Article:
THORPE et al v. DEPARTMENT OF TREASURY - INTERNAL REVENUE SERVICE et al, No. 2:2018cv04956 - Document 16 (D.N.J. 2019)

Court Description: MEMORANDUM OPINION. Signed by Judge Kevin McNulty on 3/12/2019. (dam, )
Download PDF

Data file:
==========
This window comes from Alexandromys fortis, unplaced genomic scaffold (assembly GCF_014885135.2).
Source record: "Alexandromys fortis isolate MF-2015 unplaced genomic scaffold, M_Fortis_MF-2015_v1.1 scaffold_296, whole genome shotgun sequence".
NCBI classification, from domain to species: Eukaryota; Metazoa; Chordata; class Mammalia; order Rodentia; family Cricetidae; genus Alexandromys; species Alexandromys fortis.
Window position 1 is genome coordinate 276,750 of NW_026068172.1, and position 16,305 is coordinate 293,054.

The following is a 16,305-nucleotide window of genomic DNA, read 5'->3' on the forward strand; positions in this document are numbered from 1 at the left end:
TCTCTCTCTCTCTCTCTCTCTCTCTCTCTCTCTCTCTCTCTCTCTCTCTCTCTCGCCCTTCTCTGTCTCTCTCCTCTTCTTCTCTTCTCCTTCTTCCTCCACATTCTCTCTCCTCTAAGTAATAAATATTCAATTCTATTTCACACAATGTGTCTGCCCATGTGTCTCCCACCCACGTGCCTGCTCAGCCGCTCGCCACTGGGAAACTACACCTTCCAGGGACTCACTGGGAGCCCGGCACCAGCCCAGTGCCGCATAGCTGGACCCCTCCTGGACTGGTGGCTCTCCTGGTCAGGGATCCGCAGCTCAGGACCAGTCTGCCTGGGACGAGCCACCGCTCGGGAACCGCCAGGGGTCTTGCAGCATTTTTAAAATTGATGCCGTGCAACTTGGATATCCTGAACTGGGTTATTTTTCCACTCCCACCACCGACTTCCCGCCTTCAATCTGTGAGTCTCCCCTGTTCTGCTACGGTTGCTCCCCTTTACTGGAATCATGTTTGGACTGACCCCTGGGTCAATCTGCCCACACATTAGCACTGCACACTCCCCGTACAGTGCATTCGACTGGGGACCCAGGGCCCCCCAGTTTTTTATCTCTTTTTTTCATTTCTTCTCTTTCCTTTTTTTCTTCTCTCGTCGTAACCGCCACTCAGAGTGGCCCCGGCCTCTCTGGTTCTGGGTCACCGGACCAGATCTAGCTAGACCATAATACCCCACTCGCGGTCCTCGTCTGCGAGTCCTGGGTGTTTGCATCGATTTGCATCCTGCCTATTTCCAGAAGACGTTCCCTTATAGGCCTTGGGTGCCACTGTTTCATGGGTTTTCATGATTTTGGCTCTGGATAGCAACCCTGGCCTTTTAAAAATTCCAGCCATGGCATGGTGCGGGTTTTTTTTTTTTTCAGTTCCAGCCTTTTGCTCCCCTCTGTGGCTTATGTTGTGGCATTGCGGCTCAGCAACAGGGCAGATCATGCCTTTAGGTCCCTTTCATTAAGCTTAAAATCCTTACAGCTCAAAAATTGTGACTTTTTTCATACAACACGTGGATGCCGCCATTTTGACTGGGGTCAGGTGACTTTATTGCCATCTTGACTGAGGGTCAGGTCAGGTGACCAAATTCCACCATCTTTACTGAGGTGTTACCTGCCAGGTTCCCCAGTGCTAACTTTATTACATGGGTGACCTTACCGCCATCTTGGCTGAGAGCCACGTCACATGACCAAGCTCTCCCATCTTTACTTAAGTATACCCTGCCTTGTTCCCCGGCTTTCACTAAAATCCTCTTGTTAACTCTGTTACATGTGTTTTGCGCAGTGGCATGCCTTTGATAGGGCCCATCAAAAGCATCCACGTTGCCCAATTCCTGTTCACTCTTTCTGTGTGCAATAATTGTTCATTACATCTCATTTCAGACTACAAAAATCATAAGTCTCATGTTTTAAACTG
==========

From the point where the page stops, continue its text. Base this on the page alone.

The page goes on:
UNITED STATES DISTRICT COURT FOR THE DISTRICT OF NEW JERSEY RHANDALL THORPE and BARBARA J. THORPE, Plaintiff, MEMORANDUM OPINION V. DEPARTMENT OF THE TREASURY INTERNAL REVENUE SERVICE; PHILLIP DUN, IRS Appeals Team Manager; DEBRA HAYNER, Appeals Officer; and DENISE MURRAY, Team Manager, Defendants. KEVIN MCNULTY, U.S.D.J.: Plaintiffs Rhandall J. Thorpe and Barbara .J. Thorpe, pro se, have filed this action to obtain refunds of IRA early-withdrawal penalties that they calculated and paid in connection with their tax returns for 2002, 2004, 2005, 2007, 2008, 2010, 2012, and 2013. The defendants move, pursuant to Fed. R. Civ. P. 12(b)(1), to dismiss the complaint for lack of subject matter jurisdiction, because the plaintiffs did not timely file administrative claims for refunds with the Internal Revenue Service (“IRS”). The amounts of the refunds range from . $235 to $25g8. For the reasons stated herein, the motion to dismiss is granted I. APPLICABLE STANDARD Rule 12(b)(1) challenges to the court’s subject matter jurisdiction may be either facial or factual attacks. See 2 Moore’s Federal Practice § 12.30[4J (3d ed. 2007); Mortensen v. First Fed. Scu.’. & Loan Assn, 549 F.2d 884, 891 (3d Cir. 1977). The burden of establishing federal jurisdiction rests with the party asserting its existence. [citing DaimlerChnjsler Corp. u. Cuno, 547 1 Dockets.Justia.com Civ. No. 18-4956 (KM/SCM) U.s. 332, 342 n. 3, 126 S. Ct. 1854 (2006).] “Challenges to subject matter jurisdiction under Rule 12(b)(1) may be facial or factual.” [citing Common Cause of Pa. v. Pennsylvania, 558 F.3d 249, 257 (3d Cir. 2009) (quoting Taliaferro v. Darby Twp. Zoning Bd., 458 F.3d 181, 188 (3d Cir. 2006)).] A facial attack “concerns ‘an alleged pleading deficiency’ whereas a factual attack concerns ‘the actual failure of [a plaintiff 5) claims to comport [factually) with the jurisdictional prerequisites.’” [citing CNA v. United States, 535 F.3d 132, 139 (3d Cir. 2008) (alterations in original) (quoting United States ex reL Atkinson v. Pa. Shipbuilding Co., 473 F.3d 506, 514 (3d Cir.2007)).] “In reviewing a facial attack, the court must only consider the allegations of the complaint and documents referenced therein and attached thereto, in the light most favorable to the plaintiff.” [citing Gould Elecs. Inc. v. United States, 220 F.3d 169, 176 (3d Cir. must 20001.1 By contrast, in reviewing a factual attack, “the court t of suppor permit the plaintiff to respond with rebuttal evidence in jurisdiction, and the court then decides the jurisdictional issue by weighing the evidence. If there is a dispute of a material fact, the court must conduct a plenary hearing on the contested issues prior to determining jurisdiction.” (citing McCann i.i. Newman Irrevocable Trust, 458 F.3d 281, 290 (3d Cir. 2006) (citations omitted).] (footnotes Lincoln Ben. Life Co. v. AEILife, LLC, 800 F.3d 99, 105 (3d Cir. 2015) omitted; footnoted case citations [bracketedi in text). H. DISCUSSION sued only It is axiomatic that the United States and its agencies may be See United to the extent that they consent to waive their sovereign immunity. S. Ct. 1285, States v. Mitchell, 463 U.S. 206, 212 (1983); Lewis v. Clarke, 137 is 129 1—92 (2017). With respect to a suit for a tax refund, “that waiver ‘duly file[]’ conditional: the taxpayer must pay the dispute tax or penalty, and United States, an administrative claim with the IRS prior to filing suit.” Cash v. See also 725 F. App5c 171, 173 (3d Cir. 2018) (quoting 26 U.S.C § 7422(a)). Cir. 1983) Mallette Bros. Constr. Co. v. United States, 695 F.2d 145, 155 (5th 2 (“In suits for tax refunds, the United States has consented to be sued, but only when the taxpayer follows the conditions set forth in I.R.C. § 7422(a).”)) To be “duly filed,” an administrative claim must be timely. Philadelphia Marine Trade Ass’n etc. a Commissioner, 523 F.3d 140, 146 (3d Cir. 2008). Under 26 U. S.C. § 6511, an administrative claim for a refund is timely if the taxpayer files it within three years after filing the relevant tax return, or within two years after paying the contested liability, whichever is later.2 Read together, the import of [sections 7422 and 65111 is clear: unless a claim for refund of a tax has been filed within the time limits imposed by § 65 11(a), a suit for refund, regardless of whether the tax is alleged to have been ‘erroneously,’ ‘illegally,’ or ‘wrongfully collected,’ may not be maintained in any court. United States u. DaIm, 494 U.S. 596, 602 (1990) (citations omitted). The prior timely filing of an administrative refund claim is therefore of jurisdictional stature; it is a prerequisite to a federal court’s assertion of subject matter jurisdiction. See Irvine v. United States, 729 F.3d 455, 464 (5th Cir. 2013) Section 7422(a) reads as follows; (a) No suit prior to filing claim for refund No suit or proceeding shall be maintained in any court for the recovery of any internal revenue tax alleged to have been erroneously or illegally assessed or collected, or of any penalty claimed to have been collected without authority, or of any sum alleged to have been excessive or in any manner wrongfully collected, until a claim for refund or credit has been duly filed with the Secretary, according to the provisions of law in that regard, and the regulations of the Secretary established in pursuance thereof. I 28 U.S.C. 2 § 7422(a). (a) Period of limitation on filing claim Claim for credit or refund of an overpayment of any tax imposed by this title in respect of which tax the taxpayer is required to file a return shall be filed by the taxpayer within 3 years from the time the return was filed or 2 years from the time the tax was paid, whichever of such periods expires the later, or if no return was filed by the taxpayer, within 2 years from the time the tax was paid. Claim for credit or refund of an overpayment of any tax imposed by this title which is required to be paid by means of a stamp shall be filed by the taxpayer within 3 years from the time the tax was paid. 26 U.S.C. § 6511(a) 3 (“Failure to timely file a refund claim deprives the court of subject matter jurisdiction for lack of a valid waiver of sovereign immunity.”).3 Mr. and Mrs. Thorpe filed tax returns for the years 2002, 2004, 2005, 2007, 2008, 2010, 2012, and 2013. The returns, prepared with the aid of professionals, were duly sworn and subscribed. In those tax returns, they calculated, assessed against themselves, and paid (or had deducted from their tax refund) early withdrawal penalties for their IRA account. The Thorpes, much later, determined that they had not in fact owed the early withdrawal penalty, and had therefore overpaid for the relevant years. (Cplt. Section III) They filed administrative claims for refunds with the IRS. All the claims, however, were denied as untimely. (Denial letters, DE 2) Here, in chart form, are the relevant dates. j 1 Date refund claim actually filed Last possible date to file refund claim 4/15/2003 Last Payment made4 N/A 4/15/2006 12/15/2015 2004 4/15/2005 N/A 4/15/2008 12/15/2015 2005 4/15/2006 4/24/2006 4/15/2009 12/15/2015 2007 4/15/2008 7/27/2009 7/27/2011 12/15/2015 2008 4/15/2009 5/10/2010 5/10/2012 12/15/2015 2010 4/15/2011 6/9/2011 4/15/2014 12/15/2015 2012 4/15/2013 4/21/2013 4/15/2016 6/21/2016 2013 4/15/2014 12/5/2014 4/15/2017 5/30/2017 Tax year Return filed 2002 True, the district courts have jurisdiction over “[ajny civil action against the United States for the recovery of any internal-revenue tax alleged to have been erroneously or illegally assess or collected, or any penalty claimed to have been collected without authority or any sum alleged to have been excessive or in any fll). manner wrongfully collected under the internal-revenue laws.” 28 U.S.C. § 1346(a other with mity But “[d]espite its spacious terms, § 1345(a)(1) must be read in confor statutory provisions which qualify a taxpayer’s right to bring a refund suit upon compliance with certain conditions. The first is § 7422(a), which, tracking the United language of 1346(afll), limits a taxpayer’s right to bring a refund suit. States v. DaIm, 494 U.S. 596, 602 (1990). 4 For some years, the payments were made in instalments. 3 . 4 . .“ As is apparent, each claim was filed well after the relevant deadline under 26 U.S.C. § 6511(a). For 2002, the claim missed the deadline by some nine years; for 2012 and 2013, they missed the deadline by only about six weeks or two months. Miss the deadline they did, however; all were filed untimely. As a result, this court lacks subject matter jurisdiction. In response, the Thorpes argue that the deadline for filing administrative claims was tolled, citing two theories. Neither suffices to save their complaint. First, the plaintiffs argue that the period should be tolled because it was not until December 2015 that they realized they had overpaid the IRA withdrawal penalties. The background for any tolling argument is United States v. Brockamp, 519 U.S. 347 (1997). There, the U.S. Supreme Court held that It “Section 6511 sets forth its time limitations in unusually emphatic form . . . sets forth its limitations in a highly detailed technical manner, that, linguistically speaking, cannot easily be read as containing implicit exceptions.” Id. at 350. Thus, the Court held, “Congress did not intend the ‘equitable tolling’ 3545 doctrine to apply to § 6511’s time limitations.” Id. at Tolling is “fundamentally a question of statutory intent.” Lozano v. Montoya Alvarez, 572 U.S. 1, 10, 134 S. Ct. 1224, 1232 (2014). Congress has made its intent clear by amending section 6511 to incorporate only a very g of limited form of tolling, essentially for financial hardship based on a showin medical disability.6 See Redondo v. United States, 542 F. AppSc 908, 911 (Fed. This case would appear to be a poor candidate for equitable tolling, even if that doctrine applied. The plaintiffs were aware of the essential facts; they self-assessed these penalties in signed, sworn tax returns. Mistake, or failure to appreciate the legal significance of those known facts, is not an extraordinary circumstance that should operate to keep the limitations period open. 6 (Ii) Running of periods of limitation suspended while taxpayer Is unable to manage financial affairs due to disability (1) In general In the case of an individual, the running of the periods specified in subsections (a), (b), and (c) shall be suspended during any period of such individual’s life that such individual is financially disabled. (2) Financially disabled 5 Cir. 2013) (“We lack any discretion to suspend the statute of limitations for a reason other than financial disability”); Teffeau v. Commissioner, Civ. No. 20 10123, 2012 WL 4215889 at *4 (D.V.J. Sept. 20, 2012) “[N]o other exception to the Brockamp rule has been enacted.”). Under Section 6511(h)(2)(A) (quoted in full at n. 5, supra), the time to file unable a refund claim shall be suspended for a period in which a taxpayer “is al to manage his financial affairs by reason of a medically determinable physic in or mental impairment of the individual which can be expected to result of death or which has lasted or can be expected to last for a continuous period [be) not less than 12 months.” Such a disability requires that “proof. Id. furnished in such form and manner as the Secretary may require.” . . The Secretary requires that the applicant seeking tolling submit the following: the (1) a written statement by a physician (as defined in § 1861(r)(1) of Social Security Act, 42 U.S.C. § 1395x(r)), qualified to make the determination, that sets forth: or mental (a) the name and a description of the taxpayer’s physical impairment; mental (b) the physician’s medical opinion that the physical or er’s impairment prevented the taxpayer from managing the taxpay financial affairs; (A) In general d if such For purposes of paragraph (1), an individual is financially disable medically individual is unable to manage his financial affairs by reason of a can be determinable physical or mental impairment of the individual which last for a to ed expect be can or expected to result in death or which has lasted not be continuous period of not less than 12 months. An individual shall thereof is ce existen of the proof considered to have such an impairment unless . require furnished in such form and manner as the Secretary may (B) Exception where individual has guardian, etc. any period that An individual shall not be treated as financially disabled during on behalf of such individual’s spouse or any other person is authorized to act such individual in financial matters. 6 (c) the physician’s medical opinion that the physical or mental impairment was or can be expected to result in death, or that it has lasted (or can be expected to last) for a continuous period of not less than 12 months; (d) to the best of the physician’s knowledge, the specific time period during which the taxpayer was prevented by such physical or mental impairment from managing the taxpayer’s financial affairs; and (e) the following certification, signed by the physician: I hereby certify that, to the best of my knowledge and belief, the above representations are true, correct, and complete. (2) A written statement by the person signing the claim for credit or refund that no person, including the taxpayer’s spouse, was authorized to act on behalf of the taxpayer in financial matters during the period described in paragraph (1)(d) of this section. Alternatively, if a person was authorized to act on behalf of the taxpayer in financial matters ing during any part of the period described in paragraph (1)(d), the beginn and ending dates of the period of time the person was so authorized. Rev. Proc. 99-2 1, 1999-i C.B. 960 (1999). they The plaintiffs have never complied with these requirements. First, is no claim disability only as to Ms. Thorpe; for all that appears here, there affairs, and impairment that prevented Mr. Thorpe from managing the couple’s no showing was made to the IRS that he could not. See 26 U.S.C. § is 651 1(h)(2j(B) (no tolling where “individual’s spouse or any other person supply authorized to act” for the person in financial matters).7 Second, they on (DE three letters from a physician, Dr. Martin Mayer, regarding her conditi that Ms. 1-2, 1-3) These relate certain ailments, but they do not state anywhere Thorpe was or is unable to manage her financial affairs, and they do not is no include the certification required by Rev. Proc. 99-2 1. Third, there refund indication that the required showing was made in connection with the issioner, 693 claims themselves, as opposed to here in court. See Chan v. Comm 7 With one exception, the returns were filed using married filing jointly status. 7 F. App’x 752, 756 (10th Cir. 2017) (“The district court cannot make a determination of financial disability if [the taxpayer] did not first provide the requisite proof to the IRS.”), Fourth, I observe that this claim of medical disability is an anomalous one. The plaintiffs do not claim they were unable to deal with their financial affairs and file their returns; indeed, they did file their returns, using a paid preparer. Their claim, then, is not one of inability to cope with the demands of financial recordkeeping or filing, but merely that their returns contained a mistake.8 Where a taxpayer has failed to make the necessary showing in the form required by the IRS, the courts have denied the application of § 6511(h) tolling and held the refund applications to have been untimely.9 And where the underlying administrative refund application was not timely filed, the court lacks subject matter jurisdiction. CONCLUSION For the reasons stated above, the motion of the United States to dismiss Civ. P. the complaint for lack of subject matter jurisdiction, pursuant to Fed. R. t 12(b)(1), is granted. Because it is jurisdictional, this dismissal is withou prejudice to the merits. An appropriate order is filed with this Opinion. Dated: March 12, 2019 Kevin McNulty United States District Judge a Plaintiffs argue in addition that Ms. Thorpe’s condition meets the definition of disability for 26 U.S.C. § 72(m)(7J. That is a separate definition that bears on the applicability, or not, of an early-withdrawal penalty, but does not govern the applicability of the tolling exception in 26 U.S.C. § 6511. 9 See Abston u. Comm’r of IRS, 691 F.3d 992, 995 (8th Cir. 2012) (“[Nlumerous e district courts have dismissed taxpayer refund suits as time-barred by § 6511 becaus ian’s the taxpayer’s claim of financial disability was not supported by a physic (collecting cases, including statement complying with Revenue Procedure 99-2 1.”) *5 . Aug. 10, 2011)); Estate (D.N.J at Pleconis v. IRS, No. 09—5970, 2011 WL3502057, 2017) (“Congress chose .Y. of Kirsch u. United States, 265 F. Supp. 3d 315, 321 (W.D.N Proc. 99to define ‘financially disabled’ very narrowly, and failure to comply with Rev. 2lis fatal to a claim that a taxpayer was financially disabled.”) S 8